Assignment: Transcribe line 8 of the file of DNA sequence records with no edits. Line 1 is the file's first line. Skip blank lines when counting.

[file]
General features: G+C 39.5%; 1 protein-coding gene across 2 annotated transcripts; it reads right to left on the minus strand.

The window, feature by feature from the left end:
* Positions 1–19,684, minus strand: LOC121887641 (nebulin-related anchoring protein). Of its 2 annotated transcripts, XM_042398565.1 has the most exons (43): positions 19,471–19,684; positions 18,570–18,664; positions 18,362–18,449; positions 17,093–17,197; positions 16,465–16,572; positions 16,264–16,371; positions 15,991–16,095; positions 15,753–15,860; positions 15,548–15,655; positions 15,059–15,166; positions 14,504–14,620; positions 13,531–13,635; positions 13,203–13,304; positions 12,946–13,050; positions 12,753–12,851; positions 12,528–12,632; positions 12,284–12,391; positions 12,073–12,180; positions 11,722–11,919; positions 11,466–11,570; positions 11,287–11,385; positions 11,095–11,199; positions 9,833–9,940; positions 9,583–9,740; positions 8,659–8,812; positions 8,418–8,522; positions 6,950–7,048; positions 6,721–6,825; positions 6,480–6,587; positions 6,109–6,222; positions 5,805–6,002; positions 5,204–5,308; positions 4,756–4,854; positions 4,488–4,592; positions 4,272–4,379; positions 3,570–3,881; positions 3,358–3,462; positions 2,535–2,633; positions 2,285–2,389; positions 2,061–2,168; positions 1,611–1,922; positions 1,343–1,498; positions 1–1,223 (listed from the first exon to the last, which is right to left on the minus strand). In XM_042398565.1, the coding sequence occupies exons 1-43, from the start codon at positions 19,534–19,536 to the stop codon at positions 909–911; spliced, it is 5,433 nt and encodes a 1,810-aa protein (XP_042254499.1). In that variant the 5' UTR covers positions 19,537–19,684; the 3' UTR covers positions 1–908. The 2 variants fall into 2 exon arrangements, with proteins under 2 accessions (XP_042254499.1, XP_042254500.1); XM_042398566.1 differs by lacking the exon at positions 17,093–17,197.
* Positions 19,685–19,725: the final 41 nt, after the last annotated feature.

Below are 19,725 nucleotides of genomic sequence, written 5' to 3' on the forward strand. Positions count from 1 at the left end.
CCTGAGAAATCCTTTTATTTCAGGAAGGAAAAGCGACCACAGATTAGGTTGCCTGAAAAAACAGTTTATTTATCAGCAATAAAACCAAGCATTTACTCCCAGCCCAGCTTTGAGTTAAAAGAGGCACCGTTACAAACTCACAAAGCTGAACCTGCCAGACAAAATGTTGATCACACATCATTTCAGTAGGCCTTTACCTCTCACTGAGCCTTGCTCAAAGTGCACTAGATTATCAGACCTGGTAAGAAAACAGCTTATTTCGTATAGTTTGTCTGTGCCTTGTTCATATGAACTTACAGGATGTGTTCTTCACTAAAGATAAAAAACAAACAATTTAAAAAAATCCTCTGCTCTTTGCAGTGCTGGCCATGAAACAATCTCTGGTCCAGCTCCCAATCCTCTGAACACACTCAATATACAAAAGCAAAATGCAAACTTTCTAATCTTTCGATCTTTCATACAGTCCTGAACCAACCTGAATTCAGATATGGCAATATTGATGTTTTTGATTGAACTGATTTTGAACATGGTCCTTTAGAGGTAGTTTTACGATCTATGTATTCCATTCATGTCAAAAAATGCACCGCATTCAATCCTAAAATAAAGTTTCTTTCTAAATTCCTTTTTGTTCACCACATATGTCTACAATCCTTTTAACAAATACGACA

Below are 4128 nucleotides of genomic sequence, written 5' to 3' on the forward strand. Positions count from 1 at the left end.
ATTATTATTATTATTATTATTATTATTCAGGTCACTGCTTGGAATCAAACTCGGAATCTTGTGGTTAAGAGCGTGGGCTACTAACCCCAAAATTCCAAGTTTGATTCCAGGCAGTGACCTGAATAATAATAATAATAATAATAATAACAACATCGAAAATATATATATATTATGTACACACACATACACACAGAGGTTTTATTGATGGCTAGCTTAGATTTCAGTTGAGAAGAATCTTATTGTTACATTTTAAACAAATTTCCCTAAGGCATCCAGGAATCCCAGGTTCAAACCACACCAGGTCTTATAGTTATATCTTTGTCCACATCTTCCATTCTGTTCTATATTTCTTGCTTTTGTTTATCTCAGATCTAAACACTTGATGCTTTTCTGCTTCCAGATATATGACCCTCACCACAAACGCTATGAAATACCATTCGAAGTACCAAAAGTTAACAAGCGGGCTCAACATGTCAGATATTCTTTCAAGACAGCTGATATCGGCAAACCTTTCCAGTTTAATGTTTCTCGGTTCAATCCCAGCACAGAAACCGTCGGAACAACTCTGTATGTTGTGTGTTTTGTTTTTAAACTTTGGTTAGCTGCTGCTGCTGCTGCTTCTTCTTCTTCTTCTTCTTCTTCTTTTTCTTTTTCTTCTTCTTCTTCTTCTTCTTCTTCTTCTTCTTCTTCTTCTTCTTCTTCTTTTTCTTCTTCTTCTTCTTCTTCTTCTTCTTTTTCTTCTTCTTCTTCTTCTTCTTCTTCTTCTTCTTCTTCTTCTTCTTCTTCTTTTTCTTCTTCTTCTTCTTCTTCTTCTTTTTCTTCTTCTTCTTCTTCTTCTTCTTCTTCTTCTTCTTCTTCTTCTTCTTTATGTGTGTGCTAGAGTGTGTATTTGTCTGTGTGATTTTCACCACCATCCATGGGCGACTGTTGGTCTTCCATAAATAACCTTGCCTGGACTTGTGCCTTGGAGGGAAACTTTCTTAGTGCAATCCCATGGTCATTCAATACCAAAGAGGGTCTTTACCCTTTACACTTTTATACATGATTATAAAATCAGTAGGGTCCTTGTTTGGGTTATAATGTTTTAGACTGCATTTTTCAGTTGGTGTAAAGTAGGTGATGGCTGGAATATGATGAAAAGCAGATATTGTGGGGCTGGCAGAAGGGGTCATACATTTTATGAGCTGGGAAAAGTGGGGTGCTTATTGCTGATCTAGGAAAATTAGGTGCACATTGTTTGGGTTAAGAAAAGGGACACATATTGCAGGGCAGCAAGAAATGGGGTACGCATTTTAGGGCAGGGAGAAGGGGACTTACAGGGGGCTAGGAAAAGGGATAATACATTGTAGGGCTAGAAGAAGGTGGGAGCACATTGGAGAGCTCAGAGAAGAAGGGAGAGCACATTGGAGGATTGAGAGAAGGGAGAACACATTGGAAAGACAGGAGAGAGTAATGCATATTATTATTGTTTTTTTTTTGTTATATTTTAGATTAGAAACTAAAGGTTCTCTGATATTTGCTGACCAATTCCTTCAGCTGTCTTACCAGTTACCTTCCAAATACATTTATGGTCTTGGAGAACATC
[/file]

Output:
ATTATTATTATTATTATTATTATTATTCAGGTCACTGCTTGGAATCAAACTCGGAATCTTGTGGTTAAGAGCGTGGGCTACTAACCCCAAAATTCCAAGTTTGATTCCAGGCAGTGACCTGAATAATAATAATAATAATAATAATAACAACATCGAAAATATATATATATTATGTACACACACATACACACAGAGGTTTTATTGATGGCTAGCTTAGATTTCAGTTGAGAAGAATCTTATTGTTACATTTTAAACAAATTTCCCTAAGGCATCCAGGAATCCCAGGTTCAAACCACACCAGGTCTTATAGTTATATCTTTGTCCACATCTTCCATTCTGTTCTATATTTCTTGCTTTTGTTTATCTCAGATCTAAACACTTGATGCTTTTCTGCTTCCAGATATATGACCCTCACCACAAACGCTATGAAATACCATTCGAAGTACCAAAAGTTAACAAGCGGGCTCAACATGTCAGATATTCTTTCAAGACAGCTGATATCGGCAAACCTTTCCAGTTTAATGTTTCTCGGTTCAATCCCAGCACAGAAACCGTCGGAACAACTCTGTATGTTGTGTGTTTTGTTTTTAAACTTTGGTTAGCTGCTGCTGCTGCTGCTTCTTCTTCTTCTTCTTCTTCTTCTTTTTCTTTTTCTTCTTCTTCTTCTTCTTCTTCTTCTTCTTCTTCTTCTTCTTCTTCTTCTTTTTCTTCTTCTTCTTCTTCTTCTTCTTCTTTTTCTTCTTCTTCTTCTTCTTCTTCTTCTTCTTCTTCTTCTTCTTCTTCTTCTTTTTCTTCTTCTTCTTCTTCTTCTTCTTTTTCTTCTTCTTCTTCTTCTTCTTCTTCTTCTTCTTCTTCTTCTTCTTCTTTATGTGTGTGCTAGAGTGTGTATTTGTCTGTGTGATTTTCACCACCATCCATGGGCGACTGTTGGTCTTCCATAAATAACCTTGCCTGGACTTGTGCCTTGGAGGGAAACTTTCTTAGTGCAATCCCATGGTCATTCAATACCAAAGAGGGTCTTTACCCTTTACACTTTTATACATGATTATAAAATCAGTAGGGTCCTTGTTTGGGTTATAATGTTTTAGACTGCATTTTTCAGTTGGTGTAAAGTAGGTGATGGCTGGAATATGATGAAAAGCAGATATTGTGGGGCTGGCAGAAGGGGTCATACATTTTATGAGCTGGGAAAAGTGGGGTGCTTATTGCTGATCTAGGAAAATTAGGTGCACATTGTTTGGGTTAAGAAAAGGGACACATATTGCAGGGCAGCAAGAAATGGGGTACGCATTTTAGGGCAGGGAGAAGGGGACTTACAGGGGGCTAGGAAAAGGGATAATACATTGTAGGGCTAGAAGAAGGTGGGAGCACATTGGAGAGCTCAGAGAAGAAGGGAGAGCACATTGGAGGATTGAGAGAAGGGAGAACACATTGGAAAGACAGGAGAGAGTAATGCATATTATTATTGTTTTTTTTTTGTTATATTTTAGATTAGAAACTAAAGGTTCTCTGATATTTGCTGACCAATTCCTTCAGCTGTCTTACCAGTTACCTTCCAAATACATTTATGGTCTTGGAGAACATC